As you can see, ELKI 0.3 had a slightly more expensive parser, but was already slightly faster than ELKI 0.2. In ELKI 0.4 we see major performance gains, which we attribute to removing Java's auto-boxing and unboxing in various places. ELKI 0.5 and 0.6 used improved data structures. For ELKI 0.6.5 many optimizations were low level, at the parser, and with specialized optimizations for Euclidean distance only. Note that k-means is randomized, and we observe a standard deviation of +-20. We did not enabled improved seeding methods available in later versions.
However, we cannot remove all boxing/unboxing in Java without losing much of the generality of ELKI. We expect significant performance gains to be possible with a low-level C implementation. (Which are, however, not of scientific interest to us.) Therefore, benchmarking ELKI against implementations in C (or R or Matlab, or any other language that has high-performant mathematical libraries embedded) is not sound!
ELKI in comparison to other software
As mentioned above, we advocate not comparing algorithms from different frameworks with each other. Implementation details can make a huge difference. For example k-means from the R "flexclus" package seems to be about half as fast as the R native kmeans. In the most extreme example of this benchmark, the same algorithm is 280x faster in one implementation than the other (LOF in ELKI vs. LOF in "Data mining with R"). So from a scientific point of view, even a performance difference of three orders of magnitude can be explained with implementation differences.
2.67 GHz Intel Xenon X5650 (single-threaded, memory limit 32 GB)
|Task||ELKI 0.6.0||WEKA 3.7.5||R|
|Load only||2.74||3.6 (filter)||5.76|
|Load into R*-Tree||3.33||n/a||n/a|
|10NN queries each||546.32||n/a||73047.88 (naive R code)|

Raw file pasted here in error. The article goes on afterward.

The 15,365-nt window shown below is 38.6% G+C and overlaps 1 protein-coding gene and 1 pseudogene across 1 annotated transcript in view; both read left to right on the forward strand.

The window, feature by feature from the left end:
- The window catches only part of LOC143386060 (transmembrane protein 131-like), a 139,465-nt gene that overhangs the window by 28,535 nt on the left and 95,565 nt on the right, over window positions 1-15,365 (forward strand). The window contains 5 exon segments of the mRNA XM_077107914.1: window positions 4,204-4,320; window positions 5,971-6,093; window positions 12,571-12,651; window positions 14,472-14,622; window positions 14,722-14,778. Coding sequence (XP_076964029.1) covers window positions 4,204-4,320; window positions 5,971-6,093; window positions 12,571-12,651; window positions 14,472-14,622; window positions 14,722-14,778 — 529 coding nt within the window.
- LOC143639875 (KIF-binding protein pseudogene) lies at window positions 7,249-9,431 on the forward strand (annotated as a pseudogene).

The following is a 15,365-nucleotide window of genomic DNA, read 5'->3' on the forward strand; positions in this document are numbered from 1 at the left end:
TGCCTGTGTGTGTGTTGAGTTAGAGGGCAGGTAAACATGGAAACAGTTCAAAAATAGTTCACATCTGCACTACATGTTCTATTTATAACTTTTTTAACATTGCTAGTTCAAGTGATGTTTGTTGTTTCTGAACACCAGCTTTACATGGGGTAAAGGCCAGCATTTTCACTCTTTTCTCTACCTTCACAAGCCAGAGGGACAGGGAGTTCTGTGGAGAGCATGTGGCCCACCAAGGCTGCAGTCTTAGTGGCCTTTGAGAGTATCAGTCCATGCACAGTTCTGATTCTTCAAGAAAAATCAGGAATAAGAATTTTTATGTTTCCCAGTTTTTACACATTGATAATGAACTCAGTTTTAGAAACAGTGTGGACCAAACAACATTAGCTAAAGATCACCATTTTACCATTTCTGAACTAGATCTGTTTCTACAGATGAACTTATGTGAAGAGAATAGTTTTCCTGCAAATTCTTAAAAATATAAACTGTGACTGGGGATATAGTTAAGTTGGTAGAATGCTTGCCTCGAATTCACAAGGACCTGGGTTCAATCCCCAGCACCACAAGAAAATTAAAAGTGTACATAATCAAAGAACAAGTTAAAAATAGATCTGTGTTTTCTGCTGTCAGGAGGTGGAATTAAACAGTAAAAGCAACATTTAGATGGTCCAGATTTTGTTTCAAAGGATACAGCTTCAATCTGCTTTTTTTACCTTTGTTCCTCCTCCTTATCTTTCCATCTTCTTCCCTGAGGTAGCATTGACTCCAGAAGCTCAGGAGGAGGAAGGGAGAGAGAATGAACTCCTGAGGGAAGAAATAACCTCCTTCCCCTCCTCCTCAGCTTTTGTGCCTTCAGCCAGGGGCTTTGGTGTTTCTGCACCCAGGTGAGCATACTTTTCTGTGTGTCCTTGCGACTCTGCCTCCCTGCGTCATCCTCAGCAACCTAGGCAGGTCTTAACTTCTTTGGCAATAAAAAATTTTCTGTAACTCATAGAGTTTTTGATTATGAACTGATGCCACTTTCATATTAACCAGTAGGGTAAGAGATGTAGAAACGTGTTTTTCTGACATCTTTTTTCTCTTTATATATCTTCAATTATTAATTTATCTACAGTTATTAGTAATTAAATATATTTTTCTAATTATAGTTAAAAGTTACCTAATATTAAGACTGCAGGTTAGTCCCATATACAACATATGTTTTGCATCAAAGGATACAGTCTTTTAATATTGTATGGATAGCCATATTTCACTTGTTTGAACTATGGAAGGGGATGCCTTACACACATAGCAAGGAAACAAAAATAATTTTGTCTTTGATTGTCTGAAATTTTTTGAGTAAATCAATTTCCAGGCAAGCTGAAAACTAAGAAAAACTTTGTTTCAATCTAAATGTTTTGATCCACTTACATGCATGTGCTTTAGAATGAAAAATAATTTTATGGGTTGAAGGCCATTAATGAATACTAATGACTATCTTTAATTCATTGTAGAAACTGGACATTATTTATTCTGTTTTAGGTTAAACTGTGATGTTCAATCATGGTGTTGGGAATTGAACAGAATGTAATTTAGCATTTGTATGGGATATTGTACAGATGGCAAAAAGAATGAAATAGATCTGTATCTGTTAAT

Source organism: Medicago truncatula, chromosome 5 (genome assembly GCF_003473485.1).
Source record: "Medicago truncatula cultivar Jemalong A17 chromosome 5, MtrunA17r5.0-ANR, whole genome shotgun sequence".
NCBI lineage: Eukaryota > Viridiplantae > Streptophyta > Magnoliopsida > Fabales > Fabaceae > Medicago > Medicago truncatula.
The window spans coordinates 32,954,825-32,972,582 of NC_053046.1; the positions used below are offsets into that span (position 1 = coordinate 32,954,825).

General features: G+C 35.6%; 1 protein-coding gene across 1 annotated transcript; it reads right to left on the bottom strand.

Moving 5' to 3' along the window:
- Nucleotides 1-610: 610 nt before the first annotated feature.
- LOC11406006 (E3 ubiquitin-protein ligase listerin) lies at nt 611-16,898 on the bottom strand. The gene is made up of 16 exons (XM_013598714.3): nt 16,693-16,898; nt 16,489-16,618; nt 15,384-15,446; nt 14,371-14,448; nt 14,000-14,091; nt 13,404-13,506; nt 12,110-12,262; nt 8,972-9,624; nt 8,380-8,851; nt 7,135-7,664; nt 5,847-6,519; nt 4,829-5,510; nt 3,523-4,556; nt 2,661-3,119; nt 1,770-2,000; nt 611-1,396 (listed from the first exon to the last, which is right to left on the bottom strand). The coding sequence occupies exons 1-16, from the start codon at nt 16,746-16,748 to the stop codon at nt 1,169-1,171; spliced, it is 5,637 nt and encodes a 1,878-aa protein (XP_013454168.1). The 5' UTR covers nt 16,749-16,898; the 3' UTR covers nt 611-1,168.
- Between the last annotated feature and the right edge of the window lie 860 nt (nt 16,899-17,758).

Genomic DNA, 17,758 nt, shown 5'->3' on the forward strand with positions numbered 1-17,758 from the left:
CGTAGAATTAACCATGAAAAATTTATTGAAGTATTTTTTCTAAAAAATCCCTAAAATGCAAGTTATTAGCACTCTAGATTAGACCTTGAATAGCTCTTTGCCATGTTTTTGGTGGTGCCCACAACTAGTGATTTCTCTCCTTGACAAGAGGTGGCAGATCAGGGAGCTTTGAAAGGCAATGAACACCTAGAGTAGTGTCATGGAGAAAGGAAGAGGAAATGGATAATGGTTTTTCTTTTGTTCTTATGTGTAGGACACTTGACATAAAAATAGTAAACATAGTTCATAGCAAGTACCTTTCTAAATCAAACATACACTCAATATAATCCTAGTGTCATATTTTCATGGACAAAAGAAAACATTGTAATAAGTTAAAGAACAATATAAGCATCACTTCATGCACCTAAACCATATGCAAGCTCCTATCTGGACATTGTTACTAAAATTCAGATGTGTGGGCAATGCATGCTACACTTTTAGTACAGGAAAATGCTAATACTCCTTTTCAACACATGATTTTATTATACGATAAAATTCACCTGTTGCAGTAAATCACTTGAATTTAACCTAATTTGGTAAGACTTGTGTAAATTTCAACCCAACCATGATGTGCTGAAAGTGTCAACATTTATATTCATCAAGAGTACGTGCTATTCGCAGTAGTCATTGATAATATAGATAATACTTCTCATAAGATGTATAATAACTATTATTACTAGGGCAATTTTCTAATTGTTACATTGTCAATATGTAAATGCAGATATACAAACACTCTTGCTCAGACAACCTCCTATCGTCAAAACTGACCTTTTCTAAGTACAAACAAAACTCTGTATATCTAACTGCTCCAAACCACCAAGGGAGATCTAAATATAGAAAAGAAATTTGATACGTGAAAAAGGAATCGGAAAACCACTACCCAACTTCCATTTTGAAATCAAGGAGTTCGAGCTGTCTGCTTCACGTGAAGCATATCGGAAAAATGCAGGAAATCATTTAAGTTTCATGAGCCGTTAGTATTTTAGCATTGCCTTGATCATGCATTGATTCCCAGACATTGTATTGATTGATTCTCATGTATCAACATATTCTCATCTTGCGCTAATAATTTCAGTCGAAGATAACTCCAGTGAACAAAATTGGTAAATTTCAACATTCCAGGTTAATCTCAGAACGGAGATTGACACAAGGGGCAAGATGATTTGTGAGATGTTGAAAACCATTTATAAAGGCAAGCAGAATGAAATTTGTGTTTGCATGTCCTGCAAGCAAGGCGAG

|10NN with R*-Tree||21.96||n/a||n/a|
|Single-Link clustering||621.80||(too large)||(too large)|
|DBSCAN clustering||478.28||5090.19||4339.88 (fpc)|
|DBSCAN with R*-Tree||35.02||n/a||n/a|
|OPTICS clustering||511.43||4667.42 (incomplete)||n/a|
|OPTICS with R*-Tree||69.01||n/a||n/a|
|EM clustering||84.65||835.56||(too large)|
|Local Outlier Factor||545.02||2611.60||13402.38 (DMwR lofactor)|
|LOF with R*-Tree||38.39||n/a||n/a|
|k-means lloyd k=100||76.70||372.49 (with "-fast")||57.13 (internal), 117.2 (flexclus)|
Single-Link clustering could not be run in Weka or R. Weka crashes with an IllegalArgumentException, due to an integer overflow. R detects the overflow, and fails with "vector size specified is too large". This is not surprising, as both use an implementation that needs quadratic memory and cubic time. The implementation in ELKI is the SLINK algorithm, which needs linear memory and quadratic time only, and is thus expected to be significantly faster on a large data set such as this. But hierarchical clustering is not sensible for large data sets anyway. R also fails with the same error on EM (because it pre-clusters the data with hierarchical clustering), and OPTICS in Weka is an incomplete implementation only and does not extract clusters from the plot. k-means results have a high variance, with a standard deviation of more than 15 seconds for ELKI - depending on the random seed, it may converge quickly.
Weka DBSCAN and OPTICS runtime has decreased 8x with extension version 1.0.3, by removing unnecessary safety checks. ELKI's DBSCAN has become 5x faster across versions. Do not do runtime benchmarking on code that you did not profile and optimize to the same extent - the result will be meaningless!